The global recession triggered by the coronavirus pandemic has helped India reduce its external debt by $2 billion, even as the adverse effects of the recession, the worst since the Great Depression, are yet to unfold.
The economic crisis resulting from the pandemic has led to a sharp decline in global trade, lower commodity prices and tighter external financing conditions with varying implications for current account balances and currencies of different countries. Global merchandise trade is expected to contract by 9.2 per cent in 2020, says the Economic Survey 2020-21.
The Survey observes that the decline in India’s imports outweighed that of exports – leading to smaller trade deficit of $57.5 billion in April-December, 2020-21, compared with $125.9 billion in the corresponding period last year.
In April-December, 2020-21, India’s merchandise exports contracted by 15.7 per cent to $200.8 billion from $238.3 billion in April-December, 2019-20. This can be attributed to the petroleum, oil and lubricants (POL) exports that have contributed negatively to export performance during the period, while non-POL exports turned positive subsequently and helped in improving export performance in Q3 of 2020-21. Within non-POL exports, agriculture and allied products, drugs and pharmaceutical and ores an minerals recorded expansion, according to the Economic Survey 2020-21.
Total merchandise imports declined by 29.1 per cent to $258.3 billion during April-December2020-21 from $364.2 billion during the same period last year. The sharp decline in POL imports pulled down the overall import growth. While imports contracted sharply in Q1 of 2020-21, the pace of contraction eased in subsequent quarters, owing to the accelerated positive growth in gold and silver imports and narrowing contraction in non-POL, non-gold and silver imports. Fertilisers, vegetable oil, drugs and pharmaceuticals and computer hardware and peripherals have contributed positively to the growth of non-POL, non-gold and silver imports. Trade balance with China and the US improved as imports contracted, says the Survey.
Net receipts from export of services amounting to $41.7 billion remained stable in April-September 2020 compared with $40.5 billion in the corresponding period a year ago. Resilience of the services sector was primarily driven by software services, which accounted for 49 per cent of total services exports, the Economic Survey 2020-21 notes.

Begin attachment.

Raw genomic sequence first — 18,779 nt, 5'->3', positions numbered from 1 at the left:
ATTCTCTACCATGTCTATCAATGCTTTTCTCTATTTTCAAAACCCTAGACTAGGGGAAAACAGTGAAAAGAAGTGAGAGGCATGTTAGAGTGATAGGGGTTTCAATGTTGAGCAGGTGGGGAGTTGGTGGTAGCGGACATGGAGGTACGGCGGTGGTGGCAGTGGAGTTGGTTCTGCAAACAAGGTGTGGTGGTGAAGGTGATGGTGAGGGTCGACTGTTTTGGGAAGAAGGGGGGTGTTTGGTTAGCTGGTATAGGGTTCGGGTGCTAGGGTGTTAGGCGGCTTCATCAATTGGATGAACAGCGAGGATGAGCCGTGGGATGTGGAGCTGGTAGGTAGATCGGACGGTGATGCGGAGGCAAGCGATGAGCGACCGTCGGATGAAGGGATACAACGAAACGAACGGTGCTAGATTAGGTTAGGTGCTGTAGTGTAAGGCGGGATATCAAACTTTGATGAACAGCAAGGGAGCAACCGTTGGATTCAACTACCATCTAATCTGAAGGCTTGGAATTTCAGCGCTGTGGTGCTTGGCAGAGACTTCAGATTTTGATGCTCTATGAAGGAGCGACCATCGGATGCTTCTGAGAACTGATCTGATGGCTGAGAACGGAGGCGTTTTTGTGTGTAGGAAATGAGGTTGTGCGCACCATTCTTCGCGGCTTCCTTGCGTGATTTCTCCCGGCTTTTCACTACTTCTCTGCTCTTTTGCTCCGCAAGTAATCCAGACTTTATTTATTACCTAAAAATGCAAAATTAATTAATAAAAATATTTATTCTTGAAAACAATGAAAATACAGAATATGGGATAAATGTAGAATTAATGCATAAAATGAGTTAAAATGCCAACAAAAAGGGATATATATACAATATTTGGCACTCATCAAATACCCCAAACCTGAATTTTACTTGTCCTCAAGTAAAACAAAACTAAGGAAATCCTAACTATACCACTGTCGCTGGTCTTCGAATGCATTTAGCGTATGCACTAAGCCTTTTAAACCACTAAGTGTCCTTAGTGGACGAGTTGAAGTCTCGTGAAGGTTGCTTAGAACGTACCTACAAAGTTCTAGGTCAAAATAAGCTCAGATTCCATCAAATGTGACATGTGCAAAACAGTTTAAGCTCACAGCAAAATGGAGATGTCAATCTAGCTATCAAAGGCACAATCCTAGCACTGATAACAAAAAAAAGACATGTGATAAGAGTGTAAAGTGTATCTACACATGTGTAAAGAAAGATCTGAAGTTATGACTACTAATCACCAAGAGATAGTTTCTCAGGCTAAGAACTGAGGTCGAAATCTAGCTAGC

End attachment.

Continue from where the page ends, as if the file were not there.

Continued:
Net private transfer receipts, mainly representing remittances by Indians employed overseas, totaling $35.8 billion in H1 of FY 2020-21 declined by 6.7 per cent over the corresponding period of the previous year.
In H1 FY 2020-21, a steep contraction in merchandise imports and lower outgo for travel services led to a sharper fall in current payments (by 30.8 per cent) than current receipts (15.1 per cent), leading to a current account surplus of $34.7 billion (3.1 per cent of GDP). If the trend continues, it is expected that India will end with an annual current account surplus after a period of 17 years, the Surevey notes.
During April-October 2020, net FDI flows stood at $27.5 billion, showing a 14.8 per cent increase compared with the first seven months of the 2019-20 fiscal.These developments in current and capital account led to accretion of foreign exchange reserves that rose to an all-time high of $586.1 billion as on 8 January 2021.
As of end-September 2020, India’s external debt was placed at $556.2 billion, showing a decline of $2 billion (0.4 per cent) over the end-March 2020 level, with marginal rise in its ratio to GDP to 21.6 per cent. The debt vulnerability indicators such as the ratio of foreign exchange reserves to total and short-term debt (original and residual) and short-term debt (original maturity) to the total stock of external debt improved.
Debt service ratio (principal repayment plus interest payment), however, increased to 9.7 per cent as of end-September 2020, compared with 6.5 per cent as of end-March 2020, reflecting lower current receipts.